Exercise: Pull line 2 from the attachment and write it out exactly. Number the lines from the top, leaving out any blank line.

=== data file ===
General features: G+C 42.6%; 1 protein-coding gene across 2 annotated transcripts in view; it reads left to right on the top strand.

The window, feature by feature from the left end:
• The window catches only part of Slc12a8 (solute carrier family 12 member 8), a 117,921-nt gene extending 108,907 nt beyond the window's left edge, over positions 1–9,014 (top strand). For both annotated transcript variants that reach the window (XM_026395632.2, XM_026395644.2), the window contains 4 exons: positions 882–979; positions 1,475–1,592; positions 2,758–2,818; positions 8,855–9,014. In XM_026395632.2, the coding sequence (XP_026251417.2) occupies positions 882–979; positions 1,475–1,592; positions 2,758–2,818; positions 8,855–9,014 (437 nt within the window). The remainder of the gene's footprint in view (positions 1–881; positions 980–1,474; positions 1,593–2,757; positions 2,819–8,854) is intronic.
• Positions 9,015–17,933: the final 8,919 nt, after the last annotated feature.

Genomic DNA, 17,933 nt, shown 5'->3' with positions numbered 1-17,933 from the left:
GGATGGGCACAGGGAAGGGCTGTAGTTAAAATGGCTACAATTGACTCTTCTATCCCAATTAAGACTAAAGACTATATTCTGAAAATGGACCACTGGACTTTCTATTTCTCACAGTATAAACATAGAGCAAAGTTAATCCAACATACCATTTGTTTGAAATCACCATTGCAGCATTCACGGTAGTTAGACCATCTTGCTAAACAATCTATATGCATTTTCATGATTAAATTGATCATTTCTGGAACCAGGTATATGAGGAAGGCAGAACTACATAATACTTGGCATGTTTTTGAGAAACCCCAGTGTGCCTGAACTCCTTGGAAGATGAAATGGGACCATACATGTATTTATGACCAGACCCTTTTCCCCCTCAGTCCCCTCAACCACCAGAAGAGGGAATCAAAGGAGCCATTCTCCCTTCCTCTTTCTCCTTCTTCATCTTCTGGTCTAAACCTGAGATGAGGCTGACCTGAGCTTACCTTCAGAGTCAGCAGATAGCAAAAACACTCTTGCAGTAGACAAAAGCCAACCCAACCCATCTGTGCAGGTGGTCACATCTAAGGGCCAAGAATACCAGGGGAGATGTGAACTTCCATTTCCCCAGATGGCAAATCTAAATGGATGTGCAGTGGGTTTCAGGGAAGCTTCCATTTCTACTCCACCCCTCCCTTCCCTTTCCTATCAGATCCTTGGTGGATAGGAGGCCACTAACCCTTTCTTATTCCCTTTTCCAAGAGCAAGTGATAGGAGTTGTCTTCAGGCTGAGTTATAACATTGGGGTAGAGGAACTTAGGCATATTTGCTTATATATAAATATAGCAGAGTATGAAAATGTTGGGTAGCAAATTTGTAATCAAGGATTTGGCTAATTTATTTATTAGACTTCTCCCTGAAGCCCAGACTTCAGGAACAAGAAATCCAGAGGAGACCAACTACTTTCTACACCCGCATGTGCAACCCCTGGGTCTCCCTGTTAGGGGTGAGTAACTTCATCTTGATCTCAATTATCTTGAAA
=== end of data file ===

The window, feature by feature from the left end: